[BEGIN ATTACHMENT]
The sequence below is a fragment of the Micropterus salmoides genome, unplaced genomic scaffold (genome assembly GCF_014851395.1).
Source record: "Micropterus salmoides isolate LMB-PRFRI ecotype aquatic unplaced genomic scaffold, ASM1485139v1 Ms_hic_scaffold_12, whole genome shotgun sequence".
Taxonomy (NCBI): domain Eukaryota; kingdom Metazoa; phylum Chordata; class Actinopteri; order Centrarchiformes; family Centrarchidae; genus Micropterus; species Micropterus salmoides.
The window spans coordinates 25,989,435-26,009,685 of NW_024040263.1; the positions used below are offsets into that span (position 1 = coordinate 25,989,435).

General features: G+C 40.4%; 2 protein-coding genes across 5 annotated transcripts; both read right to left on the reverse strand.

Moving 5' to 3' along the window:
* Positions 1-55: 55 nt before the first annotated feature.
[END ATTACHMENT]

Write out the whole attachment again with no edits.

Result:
The sequence below is a fragment of the Micropterus salmoides genome, unplaced genomic scaffold (genome assembly GCF_014851395.1).
Source record: "Micropterus salmoides isolate LMB-PRFRI ecotype aquatic unplaced genomic scaffold, ASM1485139v1 Ms_hic_scaffold_12, whole genome shotgun sequence".
Taxonomy (NCBI): domain Eukaryota; kingdom Metazoa; phylum Chordata; class Actinopteri; order Centrarchiformes; family Centrarchidae; genus Micropterus; species Micropterus salmoides.
The window spans coordinates 25,989,435-26,009,685 of NW_024040263.1; the positions used below are offsets into that span (position 1 = coordinate 25,989,435).

General features: G+C 40.4%; 2 protein-coding genes across 5 annotated transcripts; both read right to left on the reverse strand.

Moving 5' to 3' along the window:
* Positions 1-55: 55 nt before the first annotated feature.